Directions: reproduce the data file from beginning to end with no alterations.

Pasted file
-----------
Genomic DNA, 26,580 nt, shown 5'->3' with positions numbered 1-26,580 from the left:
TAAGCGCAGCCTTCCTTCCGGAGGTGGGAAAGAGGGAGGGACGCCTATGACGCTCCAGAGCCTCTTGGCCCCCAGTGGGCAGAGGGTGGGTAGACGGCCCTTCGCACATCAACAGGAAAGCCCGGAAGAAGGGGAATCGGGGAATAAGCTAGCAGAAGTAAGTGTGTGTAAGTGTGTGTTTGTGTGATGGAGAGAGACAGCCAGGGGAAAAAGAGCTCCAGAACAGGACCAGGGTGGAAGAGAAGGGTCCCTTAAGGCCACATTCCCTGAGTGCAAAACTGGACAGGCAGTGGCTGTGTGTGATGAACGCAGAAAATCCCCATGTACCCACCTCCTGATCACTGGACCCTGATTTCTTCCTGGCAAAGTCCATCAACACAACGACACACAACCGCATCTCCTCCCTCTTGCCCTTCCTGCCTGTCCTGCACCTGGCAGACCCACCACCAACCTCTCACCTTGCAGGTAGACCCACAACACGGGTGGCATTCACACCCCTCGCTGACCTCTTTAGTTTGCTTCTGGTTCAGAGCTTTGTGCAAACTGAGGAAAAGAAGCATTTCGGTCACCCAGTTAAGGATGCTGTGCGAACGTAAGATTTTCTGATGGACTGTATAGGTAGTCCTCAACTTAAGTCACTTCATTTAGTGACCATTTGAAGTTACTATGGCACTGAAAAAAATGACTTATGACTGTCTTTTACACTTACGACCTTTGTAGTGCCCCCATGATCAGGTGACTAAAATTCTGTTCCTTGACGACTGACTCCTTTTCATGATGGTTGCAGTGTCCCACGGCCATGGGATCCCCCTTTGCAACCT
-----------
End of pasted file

Genomic DNA, 26,580 nt, shown 5'->3' with positions numbered 1-26,580 from the left:
TAAGCGCAGCCTTCCTTCCGGAGGTGGGAAAGAGGGAGGGACGCCTATGACGCTCCAGAGCCTCTTGGCCCCCAGTGGGCAGAGGGTGGGTAGACGGCCCTTCGCACATCAACAGGAAAGCCCGGAAGAAGGGGAATCGGGGAATAAGCTAGCAGAAGTAAGTGTGTGTAAGTGTGTGTTTGTGTGATGGAGAGAGACAGCCAGGGGAAAAAGAGCTCCAGAACAGGACCAGGGTGGAAGAGAAGGGTCCCTTAAGGCCACATTCCCTGAGTGCAAAACTGGACAGGCAGTGGCTGTGTGTGATGAACGCAGAAAATCCCCATGTACCCACCTCCTGATCACTGGACCCTGATTTCTTCCTGGCAAAGTCCATCAACACAACGACACACAACCGCATCTCCTCCCTCTTGCCCTTCCTGCCTGTCCTGCACCTGGCAGACCCACCACCAACCTCTCACCTTGCAGGTAGACCCACAACACGGGTGGCATTCACACCCCTCGCTGACCTCTTTAGTTTGCTTCTGGTTCAGAGCTTTGTGCAAACTGAGGAAAAGAAGCATTTCGGTCACCCAGTTAAGGATGCTGTGCGAACGTAAGATTTTCTGATGGACTGTATAGGTAGTCCTCAACTTAAGTCACTTCATTTAGTGACCATTTGAAGTTACTATGGCACTGAAAAAAATGACTTATGACTGTCTTTTACACTTACGACCTTTGTAGTGCCCCCATGATCAGGTGACTAAAATTCTGTTCCTTGACGACTGACTCCTTTTCATGATGGTTGCAGTGTCCCACGGCCATGGGATCCCCCTTTGCAACCT